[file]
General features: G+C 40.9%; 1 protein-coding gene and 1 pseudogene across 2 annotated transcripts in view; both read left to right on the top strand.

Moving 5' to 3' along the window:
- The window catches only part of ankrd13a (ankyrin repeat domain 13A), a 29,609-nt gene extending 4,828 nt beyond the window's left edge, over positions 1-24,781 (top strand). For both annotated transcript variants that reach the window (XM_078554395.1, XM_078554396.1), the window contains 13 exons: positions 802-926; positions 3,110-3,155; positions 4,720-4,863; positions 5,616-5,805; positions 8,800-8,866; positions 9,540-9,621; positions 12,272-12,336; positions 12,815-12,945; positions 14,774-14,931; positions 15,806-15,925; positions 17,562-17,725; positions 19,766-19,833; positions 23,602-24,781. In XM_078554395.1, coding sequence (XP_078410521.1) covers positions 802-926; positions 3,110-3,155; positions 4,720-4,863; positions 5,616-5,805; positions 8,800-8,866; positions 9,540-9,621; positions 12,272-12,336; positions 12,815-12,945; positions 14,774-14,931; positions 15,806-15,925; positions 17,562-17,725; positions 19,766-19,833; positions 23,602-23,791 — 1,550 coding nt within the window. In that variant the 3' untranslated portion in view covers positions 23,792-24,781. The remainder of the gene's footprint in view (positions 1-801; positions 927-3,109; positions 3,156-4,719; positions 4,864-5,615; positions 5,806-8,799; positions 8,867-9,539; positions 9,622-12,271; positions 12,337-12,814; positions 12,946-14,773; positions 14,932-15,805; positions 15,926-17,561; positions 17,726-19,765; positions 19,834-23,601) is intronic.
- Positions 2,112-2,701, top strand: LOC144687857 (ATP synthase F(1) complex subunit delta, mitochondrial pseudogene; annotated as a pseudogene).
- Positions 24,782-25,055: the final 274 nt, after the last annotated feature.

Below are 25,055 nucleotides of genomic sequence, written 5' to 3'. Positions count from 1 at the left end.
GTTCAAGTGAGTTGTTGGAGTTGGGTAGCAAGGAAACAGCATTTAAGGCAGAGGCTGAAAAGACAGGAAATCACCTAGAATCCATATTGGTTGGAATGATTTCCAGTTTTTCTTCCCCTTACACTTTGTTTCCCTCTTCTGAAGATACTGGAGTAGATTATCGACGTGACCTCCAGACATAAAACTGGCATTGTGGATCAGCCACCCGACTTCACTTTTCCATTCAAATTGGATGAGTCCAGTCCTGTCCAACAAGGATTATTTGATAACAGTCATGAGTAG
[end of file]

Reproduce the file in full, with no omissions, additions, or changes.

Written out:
General features: G+C 40.9%; 1 protein-coding gene and 1 pseudogene across 2 annotated transcripts in view; both read left to right on the top strand.

Moving 5' to 3' along the window:
- The window catches only part of ankrd13a (ankyrin repeat domain 13A), a 29,609-nt gene extending 4,828 nt beyond the window's left edge, over positions 1-24,781 (top strand). For both annotated transcript variants that reach the window (XM_078554395.1, XM_078554396.1), the window contains 13 exons: positions 802-926; positions 3,110-3,155; positions 4,720-4,863; positions 5,616-5,805; positions 8,800-8,866; positions 9,540-9,621; positions 12,272-12,336; positions 12,815-12,945; positions 14,774-14,931; positions 15,806-15,925; positions 17,562-17,725; positions 19,766-19,833; positions 23,602-24,781. In XM_078554395.1, coding sequence (XP_078410521.1) covers positions 802-926; positions 3,110-3,155; positions 4,720-4,863; positions 5,616-5,805; positions 8,800-8,866; positions 9,540-9,621; positions 12,272-12,336; positions 12,815-12,945; positions 14,774-14,931; positions 15,806-15,925; positions 17,562-17,725; positions 19,766-19,833; positions 23,602-23,791 — 1,550 coding nt within the window. In that variant the 3' untranslated portion in view covers positions 23,792-24,781. The remainder of the gene's footprint in view (positions 1-801; positions 927-3,109; positions 3,156-4,719; positions 4,864-5,615; positions 5,806-8,799; positions 8,867-9,539; positions 9,622-12,271; positions 12,337-12,814; positions 12,946-14,773; positions 14,932-15,805; positions 15,926-17,561; positions 17,726-19,765; positions 19,834-23,601) is intronic.
- Positions 2,112-2,701, top strand: LOC144687857 (ATP synthase F(1) complex subunit delta, mitochondrial pseudogene; annotated as a pseudogene).
- Positions 24,782-25,055: the final 274 nt, after the last annotated feature.

Below are 25,055 nucleotides of genomic sequence, written 5' to 3'. Positions count from 1 at the left end.
GTTCAAGTGAGTTGTTGGAGTTGGGTAGCAAGGAAACAGCATTTAAGGCAGAGGCTGAAAAGACAGGAAATCACCTAGAATCCATATTGGTTGGAATGATTTCCAGTTTTTCTTCCCCTTACACTTTGTTTCCCTCTTCTGAAGATACTGGAGTAGATTATCGACGTGACCTCCAGACATAAAACTGGCATTGTGGATCAGCCACCCGACTTCACTTTTCCATTCAAATTGGATGAGTCCAGTCCTGTCCAACAAGGATTATTTGATAACAGTCATGAGTAG